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May 1st, 2013 12:01 am MITCH LILLIE | Movie Reviews & Stories

Lovecraft on the Tabletop

How to scare the father of Doom.

screen_lovecraft_3926HEARING CTHULHU’S CALL: Sandy Petersen. - Image courtesy of Sandy Petersen

Game designer Sandy Petersen isn’t afraid of anything. Well, almost anything. “The revelation that things are not as they seem—that’s scary to me,” says Petersen, the guest of honor at this weekend’s H.P. Lovecraft Film Festival. “Like in [2002 Japanese horror film] Dark Water, when the mother’s holding her daughter in the elevator, and then she sees her real daughter coming out of the room. That’s terrifying.”

For a man credited with designing a good many terrifying games, this is a big admission. Petersen created the 1981 Lovecraft-inspired Call of Cthulhu tabletop role-playing game, now in its sixth iteration. Players, called investigators, face a situation doomed by extraterrestrial or demonic forces, but that’s where similarities with other RPGs, like Dungeons & Dragons, end. “The game’s not about killing the monsters,” says the 57-year-old, who lives in suburban Dallas. “They’re stronger than you anyway. You’re doing intellectual research.”

After his Cthulhu RPG, Petersen went digital. Those scenes in 1993’s wildly popular video game Doom, where a rocket launcher stands unguarded in the middle of a massive room that comes alive with demons as soon as the weapon is touched? That was Petersen’s design, along with 19 of the game’s 27 levels. He contributed as well to games like Quake, Darklands and Civilization. Last year, Petersen attempted to create an iPhone game called Cthulhu World Combat, but the Kickstarter campaign fell short of its goal. Still, gamers celebrate Petersen as skilled at the intellectual side of both history and horror.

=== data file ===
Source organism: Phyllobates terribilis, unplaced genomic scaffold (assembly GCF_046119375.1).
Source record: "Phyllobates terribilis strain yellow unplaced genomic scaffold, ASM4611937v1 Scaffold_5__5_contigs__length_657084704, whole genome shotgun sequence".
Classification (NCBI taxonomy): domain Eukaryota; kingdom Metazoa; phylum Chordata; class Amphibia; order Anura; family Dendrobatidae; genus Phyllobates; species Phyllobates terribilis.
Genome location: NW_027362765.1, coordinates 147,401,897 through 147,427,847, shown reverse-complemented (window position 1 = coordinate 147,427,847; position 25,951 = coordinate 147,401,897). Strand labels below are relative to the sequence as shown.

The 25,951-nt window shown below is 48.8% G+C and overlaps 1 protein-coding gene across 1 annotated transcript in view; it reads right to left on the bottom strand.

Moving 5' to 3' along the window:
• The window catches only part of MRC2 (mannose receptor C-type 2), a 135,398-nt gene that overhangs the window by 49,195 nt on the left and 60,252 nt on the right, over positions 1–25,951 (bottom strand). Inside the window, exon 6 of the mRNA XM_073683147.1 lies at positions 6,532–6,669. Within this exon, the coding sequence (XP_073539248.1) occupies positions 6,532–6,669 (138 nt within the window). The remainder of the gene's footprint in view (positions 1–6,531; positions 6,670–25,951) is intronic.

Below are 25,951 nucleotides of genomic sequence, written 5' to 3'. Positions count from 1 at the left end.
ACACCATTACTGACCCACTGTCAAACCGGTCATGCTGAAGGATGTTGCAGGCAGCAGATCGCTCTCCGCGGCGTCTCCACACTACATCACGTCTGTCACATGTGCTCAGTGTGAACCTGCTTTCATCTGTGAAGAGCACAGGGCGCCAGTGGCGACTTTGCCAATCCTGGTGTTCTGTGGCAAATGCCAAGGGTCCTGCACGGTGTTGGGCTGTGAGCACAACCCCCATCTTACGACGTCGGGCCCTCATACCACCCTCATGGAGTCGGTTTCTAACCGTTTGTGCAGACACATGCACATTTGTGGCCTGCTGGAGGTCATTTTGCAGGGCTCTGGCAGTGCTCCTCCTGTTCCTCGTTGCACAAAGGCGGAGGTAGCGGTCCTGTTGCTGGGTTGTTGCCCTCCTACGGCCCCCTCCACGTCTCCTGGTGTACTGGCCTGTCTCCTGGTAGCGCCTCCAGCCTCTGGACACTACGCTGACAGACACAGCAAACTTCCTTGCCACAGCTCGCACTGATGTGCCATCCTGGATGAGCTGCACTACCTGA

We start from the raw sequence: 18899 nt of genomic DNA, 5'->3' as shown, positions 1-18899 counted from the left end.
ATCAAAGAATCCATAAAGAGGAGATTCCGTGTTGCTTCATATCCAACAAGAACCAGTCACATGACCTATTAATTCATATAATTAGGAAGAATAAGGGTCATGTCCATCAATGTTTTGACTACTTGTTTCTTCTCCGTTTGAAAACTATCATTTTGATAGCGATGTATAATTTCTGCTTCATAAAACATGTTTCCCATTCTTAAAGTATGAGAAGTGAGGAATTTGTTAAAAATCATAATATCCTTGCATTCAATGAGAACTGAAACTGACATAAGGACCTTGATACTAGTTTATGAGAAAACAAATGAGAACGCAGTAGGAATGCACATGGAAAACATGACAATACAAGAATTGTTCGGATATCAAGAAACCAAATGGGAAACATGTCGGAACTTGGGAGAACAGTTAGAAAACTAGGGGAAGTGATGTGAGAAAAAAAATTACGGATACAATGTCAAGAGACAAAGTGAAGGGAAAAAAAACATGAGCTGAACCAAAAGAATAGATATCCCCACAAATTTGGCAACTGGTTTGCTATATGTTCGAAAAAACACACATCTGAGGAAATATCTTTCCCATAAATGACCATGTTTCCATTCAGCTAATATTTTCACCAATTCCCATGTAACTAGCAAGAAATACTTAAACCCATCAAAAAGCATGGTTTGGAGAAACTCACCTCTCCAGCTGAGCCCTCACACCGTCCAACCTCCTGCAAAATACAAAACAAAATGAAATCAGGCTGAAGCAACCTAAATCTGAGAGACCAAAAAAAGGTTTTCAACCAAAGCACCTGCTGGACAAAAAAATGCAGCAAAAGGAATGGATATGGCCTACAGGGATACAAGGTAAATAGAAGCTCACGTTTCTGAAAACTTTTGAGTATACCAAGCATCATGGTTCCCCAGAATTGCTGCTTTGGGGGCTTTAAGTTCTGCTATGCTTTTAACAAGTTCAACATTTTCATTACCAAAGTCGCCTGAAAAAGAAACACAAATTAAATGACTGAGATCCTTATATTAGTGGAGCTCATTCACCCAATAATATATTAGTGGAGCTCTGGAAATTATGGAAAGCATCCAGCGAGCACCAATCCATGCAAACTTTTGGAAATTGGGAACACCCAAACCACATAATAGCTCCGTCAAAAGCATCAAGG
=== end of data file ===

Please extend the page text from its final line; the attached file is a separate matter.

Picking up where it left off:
The same could be said of Lovecraft himself. Though he mostly wrote for pulp horror magazines like Weird Tales in the ’20s and ’30s, his writing has a depth completely foreign to most modern horror. As in Petersen’s game, Lovecraft’s protagonists are scientists without special powers who suddenly see their worlds overrun with the “Great Old Ones,” godlike ancient monsters. Many of his stories are framed as letters or essays, replete with obtuse descriptions. In the story “The Call of Cthulhu,” Cthulhu is described as “a monster of vaguely anthropoid outline, but with an octopus-like head.” No writer has more horrifically beaten around the bush.

Dozens of Lovecraft-inspired board, card and video games have been made over the years, including Call of Cthulhu games for both PC and the iPhone. But Petersen’s Call of Cthulhu role-playing game out-nerds even the nerdiest Lovecraft fans. When asked to sit down and play the game, Lovecraft Bar owner Jon Horrid declined. “We’re a different kind of nerd than the role players,” he said.

Petersen says he doesn’t mind. “People who like Lovecraft may or may not pick up the game, and that’s fine,” he says. “But role players that aren’t Lovecraft fans like it because it’s a premier horror game.”

But given how wistfully Petersen speaks about Lovecraft, it’s clear his alliances lie with the Lovecraft camp rather than the RPGers. “Lovecraft doesn’t let you go back to the normal world,” Petersen says. “You’re trapped, and everything you know is wrong.”

SEE IT: The H.P. Lovecraft Film Festival runs May 3-5 at the Hollywood Theatre. Weekend passes $60, day passes $15-$25. For schedule, see hplfilmfestival.com.

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